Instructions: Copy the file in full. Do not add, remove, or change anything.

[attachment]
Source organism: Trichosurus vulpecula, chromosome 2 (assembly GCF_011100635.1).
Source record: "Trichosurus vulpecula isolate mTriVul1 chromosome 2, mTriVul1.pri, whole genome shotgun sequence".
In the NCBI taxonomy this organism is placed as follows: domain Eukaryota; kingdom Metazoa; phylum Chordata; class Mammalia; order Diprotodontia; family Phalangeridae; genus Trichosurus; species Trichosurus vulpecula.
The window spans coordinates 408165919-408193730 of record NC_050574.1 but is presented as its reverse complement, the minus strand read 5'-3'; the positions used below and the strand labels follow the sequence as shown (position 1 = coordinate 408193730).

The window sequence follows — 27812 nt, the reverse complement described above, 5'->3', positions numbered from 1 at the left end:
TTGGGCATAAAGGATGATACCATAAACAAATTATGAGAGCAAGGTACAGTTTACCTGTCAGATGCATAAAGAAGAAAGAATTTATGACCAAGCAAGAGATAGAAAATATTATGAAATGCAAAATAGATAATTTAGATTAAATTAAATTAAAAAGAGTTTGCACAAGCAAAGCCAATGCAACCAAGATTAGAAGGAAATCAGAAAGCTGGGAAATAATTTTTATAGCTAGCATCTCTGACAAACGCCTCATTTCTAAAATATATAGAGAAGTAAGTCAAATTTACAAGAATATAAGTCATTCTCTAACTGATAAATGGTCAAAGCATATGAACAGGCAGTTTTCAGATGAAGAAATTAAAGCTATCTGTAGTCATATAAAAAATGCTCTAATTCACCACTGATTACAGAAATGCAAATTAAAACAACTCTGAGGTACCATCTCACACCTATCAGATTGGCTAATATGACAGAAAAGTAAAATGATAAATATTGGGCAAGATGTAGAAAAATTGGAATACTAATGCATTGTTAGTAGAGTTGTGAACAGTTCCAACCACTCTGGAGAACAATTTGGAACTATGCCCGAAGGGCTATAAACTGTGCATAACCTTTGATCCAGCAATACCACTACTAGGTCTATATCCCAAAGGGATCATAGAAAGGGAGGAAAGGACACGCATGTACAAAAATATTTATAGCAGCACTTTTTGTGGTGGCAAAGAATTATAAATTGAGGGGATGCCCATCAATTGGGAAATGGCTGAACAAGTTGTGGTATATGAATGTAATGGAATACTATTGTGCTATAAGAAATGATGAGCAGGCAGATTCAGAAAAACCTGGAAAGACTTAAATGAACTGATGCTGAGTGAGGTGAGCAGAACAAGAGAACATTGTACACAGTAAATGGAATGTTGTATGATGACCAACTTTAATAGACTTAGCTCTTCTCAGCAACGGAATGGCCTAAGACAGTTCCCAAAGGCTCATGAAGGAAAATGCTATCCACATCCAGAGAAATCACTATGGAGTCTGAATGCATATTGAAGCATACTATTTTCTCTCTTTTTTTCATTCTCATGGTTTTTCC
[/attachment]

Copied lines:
Source organism: Trichosurus vulpecula, chromosome 2 (assembly GCF_011100635.1).
Source record: "Trichosurus vulpecula isolate mTriVul1 chromosome 2, mTriVul1.pri, whole genome shotgun sequence".
In the NCBI taxonomy this organism is placed as follows: domain Eukaryota; kingdom Metazoa; phylum Chordata; class Mammalia; order Diprotodontia; family Phalangeridae; genus Trichosurus; species Trichosurus vulpecula.
The window spans coordinates 408165919-408193730 of record NC_050574.1 but is presented as its reverse complement, the minus strand read 5'-3'; the positions used below and the strand labels follow the sequence as shown (position 1 = coordinate 408193730).

The window sequence follows — 27812 nt, the reverse complement described above, 5'->3', positions numbered from 1 at the left end:
TTGGGCATAAAGGATGATACCATAAACAAATTATGAGAGCAAGGTACAGTTTACCTGTCAGATGCATAAAGAAGAAAGAATTTATGACCAAGCAAGAGATAGAAAATATTATGAAATGCAAAATAGATAATTTAGATTAAATTAAATTAAAAAGAGTTTGCACAAGCAAAGCCAATGCAACCAAGATTAGAAGGAAATCAGAAAGCTGGGAAATAATTTTTATAGCTAGCATCTCTGACAAACGCCTCATTTCTAAAATATATAGAGAAGTAAGTCAAATTTACAAGAATATAAGTCATTCTCTAACTGATAAATGGTCAAAGCATATGAACAGGCAGTTTTCAGATGAAGAAATTAAAGCTATCTGTAGTCATATAAAAAATGCTCTAATTCACCACTGATTACAGAAATGCAAATTAAAACAACTCTGAGGTACCATCTCACACCTATCAGATTGGCTAATATGACAGAAAAGTAAAATGATAAATATTGGGCAAGATGTAGAAAAATTGGAATACTAATGCATTGTTAGTAGAGTTGTGAACAGTTCCAACCACTCTGGAGAACAATTTGGAACTATGCCCGAAGGGCTATAAACTGTGCATAACCTTTGATCCAGCAATACCACTACTAGGTCTATATCCCAAAGGGATCATAGAAAGGGAGGAAAGGACACGCATGTACAAAAATATTTATAGCAGCACTTTTTGTGGTGGCAAAGAATTATAAATTGAGGGGATGCCCATCAATTGGGAAATGGCTGAACAAGTTGTGGTATATGAATGTAATGGAATACTATTGTGCTATAAGAAATGATGAGCAGGCAGATTCAGAAAAACCTGGAAAGACTTAAATGAACTGATGCTGAGTGAGGTGAGCAGAACAAGAGAACATTGTACACAGTAAATGGAATGTTGTATGATGACCAACTTTAATAGACTTAGCTCTTCTCAGCAACGGAATGGCCTAAGACAGTTCCCAAAGGCTCATGAAGGAAAATGCTATCCACATCCAGAGAAATCACTATGGAGTCTGAATGCATATTGAAGCATACTATTTTCTCTCTTTTTTTCATTCTCATGGTTTTTCC